Superior Vena Cava Occlusion by Cardiovascular Magnetic Resonance
A 30-year-old man was referred for cardiac and hepatic iron quantification by cardiovascular magnetic resonance. He was known to have β-thalassemia major and was heavily transfusion dependent, requiring intensive intravenous chelation therapy. However, after nonadherence to anticoagulation and parenteral therapy, his Portacath had thrombosed, necessitating removal.
Cardiovascular magnetic resonance revealed stable left ventricular function and stable but severe iron loading. However, initial views showed a dilated azygous venous system (the Figure, A) with, on black-blood imaging, venous dilatation of internal thoracic and cutaneous veins (the Figure, B). Venous angiography with bilateral antecubital injections (the Figure, C) confirmed complete superior vena cava occlusion with collateralized drainage to the inferior vena cava via these 3 routes, the cutaneous veins being visually prominent during Valsalva (the Figure, D). Superior vena cava venous stenting was considered. However, in view of the chronicity and length of the thrombosis, a conservative approach with lifelong anticoagulation was taken.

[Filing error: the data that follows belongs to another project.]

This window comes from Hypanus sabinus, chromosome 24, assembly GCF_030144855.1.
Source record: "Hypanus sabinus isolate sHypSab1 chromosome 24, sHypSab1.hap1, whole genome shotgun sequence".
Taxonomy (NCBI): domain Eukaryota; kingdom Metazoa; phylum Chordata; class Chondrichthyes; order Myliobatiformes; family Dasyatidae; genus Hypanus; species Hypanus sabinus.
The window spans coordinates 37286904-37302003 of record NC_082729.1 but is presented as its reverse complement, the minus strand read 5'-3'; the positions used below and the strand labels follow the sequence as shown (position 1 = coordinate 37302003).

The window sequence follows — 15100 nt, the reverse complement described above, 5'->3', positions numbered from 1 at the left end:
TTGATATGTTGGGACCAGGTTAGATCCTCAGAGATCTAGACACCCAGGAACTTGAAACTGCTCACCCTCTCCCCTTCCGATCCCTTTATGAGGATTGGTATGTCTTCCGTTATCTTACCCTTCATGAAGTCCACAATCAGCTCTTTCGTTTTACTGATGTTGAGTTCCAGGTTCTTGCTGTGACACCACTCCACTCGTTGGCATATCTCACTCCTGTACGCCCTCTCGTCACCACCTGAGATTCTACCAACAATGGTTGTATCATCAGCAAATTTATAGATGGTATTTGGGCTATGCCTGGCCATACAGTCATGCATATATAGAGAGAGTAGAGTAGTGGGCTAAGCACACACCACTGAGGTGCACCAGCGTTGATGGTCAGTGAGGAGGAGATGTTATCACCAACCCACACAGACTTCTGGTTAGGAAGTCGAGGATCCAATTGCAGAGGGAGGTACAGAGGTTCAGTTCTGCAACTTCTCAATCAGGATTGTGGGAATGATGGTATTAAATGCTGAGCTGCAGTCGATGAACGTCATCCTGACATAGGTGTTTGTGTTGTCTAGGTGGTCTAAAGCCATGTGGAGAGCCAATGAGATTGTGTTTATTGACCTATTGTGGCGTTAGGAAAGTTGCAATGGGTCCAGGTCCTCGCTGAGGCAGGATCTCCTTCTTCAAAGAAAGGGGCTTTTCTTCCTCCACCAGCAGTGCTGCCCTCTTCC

Iatrogenic superior vena cava occlusion from indwelling catheters is increasing. Anticoagulation should be considered in patients with long-term indwelling catheters,1 particularly in the presence of thrombotic risk factors, which may include active bone marrow and/or splenectomy.